Networked Urbanism

design thinking initiatives for a better urban life

Design critics: Belinda Tato and Jose Luis Vallejo, principals of Ecosistema Urbano

FunChinese is a project aiming to connecting people with complementary language skills to share with each other. Through the physical interaction, people begin to gain not only languages but also the knowledge of another culture. More importantly, participants get a natural familiarity with a group of people rather than a single one. And further, this will bring a sense of involvement in the larger community, and more open to new things that one encounters as a new-comer.

Boston has become more and more international. In particular, from 2000 to 2010, the Asian population in Boston multiplied by 1.6. Not only do they represent a minority group of people but also they bring different cultural backgrounds.

Among the growing Asian population in Boston, international students represent an important group. In the Graduate School of Design, there are 327 international students from 56 origins, which accounts for 39.8% of the 821 students. Among these students, more than 150 are from Asia, mainly China and South Korea. Since the cultural background and mindset of Asian students are fundamentally different from the western world, it is hard for them to adapt into the life in the US.

Some Asian students felt reluctant to speak or make friends. Not because they don’t have the ability to communicate, but because of a natural insecurity in a new environment. On the other hand, international students tend to stick much more to people from the same country.

As the number of international students continues to grow in the GSD and at the larger Boston area, it becomes important to help them better and faster adapt to the new environment. This will benefit international students, and also bring a more healthy and active interaction between all students.

FunChinese takes language as a tool to connect people from distinct backgrounds. Language influences the way different people see the world. It is also a door through which we begin to understand the core of a culture, its ideology as well as deeper meaning. Through the sharing of one’s own culture, students become more open to communicate with peers and thus building a more healthy connection.

International students come from a different culture and are able to bring a diverse insight in a discussion. Especially students from countries like China, South Korea, where there are many developments happening, this cross-cultural interaction could lead to professional practices.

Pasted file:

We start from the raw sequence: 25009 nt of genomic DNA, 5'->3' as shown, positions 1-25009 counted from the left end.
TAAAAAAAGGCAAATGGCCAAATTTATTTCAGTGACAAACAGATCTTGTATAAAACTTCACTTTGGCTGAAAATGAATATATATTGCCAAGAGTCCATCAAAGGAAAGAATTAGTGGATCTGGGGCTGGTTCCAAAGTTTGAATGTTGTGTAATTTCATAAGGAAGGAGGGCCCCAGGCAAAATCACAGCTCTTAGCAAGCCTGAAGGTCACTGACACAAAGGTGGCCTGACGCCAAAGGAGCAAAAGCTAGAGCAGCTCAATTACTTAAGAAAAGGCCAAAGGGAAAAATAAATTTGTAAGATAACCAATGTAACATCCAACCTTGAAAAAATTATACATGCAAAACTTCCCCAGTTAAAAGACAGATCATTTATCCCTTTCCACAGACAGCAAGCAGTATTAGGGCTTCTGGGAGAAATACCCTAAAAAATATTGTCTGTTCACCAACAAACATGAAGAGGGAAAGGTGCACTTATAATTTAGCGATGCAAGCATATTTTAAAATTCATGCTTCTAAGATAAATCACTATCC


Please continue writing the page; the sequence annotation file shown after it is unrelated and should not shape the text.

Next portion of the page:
Taking Chinese as starting point, FunChinese takes action by involving students with a Chinese background with students who have interest in Chinese language or Chinese culture, through the form of group meeting and one-on-one interaction. The project starts in the small community of GSD, and then grows in collaboration with the School of Engineering. In the whole process, this project has received highly positive support and response from participants and school directors, and is aiming to continue and expand in the next year.

By contributing to the community, members have benefited from a cross-cultural exchange. Through the weekly interaction, American participants have got the chance to know more about Chinese culture; Chinese participants have been able to engage themselves with the larger GSD community, and found a self-identity as a valuable member with a distinct and meaning cultural background.

FunChinese takes Chinese as a prototype of promoting cultural communication through the means of language.


Boston has become more and more international. In particular, from 2000 to 2010, the Asian population multiplied by 1.6. Not only do they represent a minority group of people but also they bring different cultural backgrounds.

Taking Chinese as starting point, FunChinese is a project aiming to connecting people with complementary language skills to share with each other. Through the physical interaction, people begin to gain not only languages but also the knowledge of another culture. This is a prototype of promoting cross-cultural exchanging.


THINK BIG:

WeShare is a public service platform committed to promote equity and access in the application for college and university led community programs. WeShare serve applicants and member programs by promoting holistic application and selection process.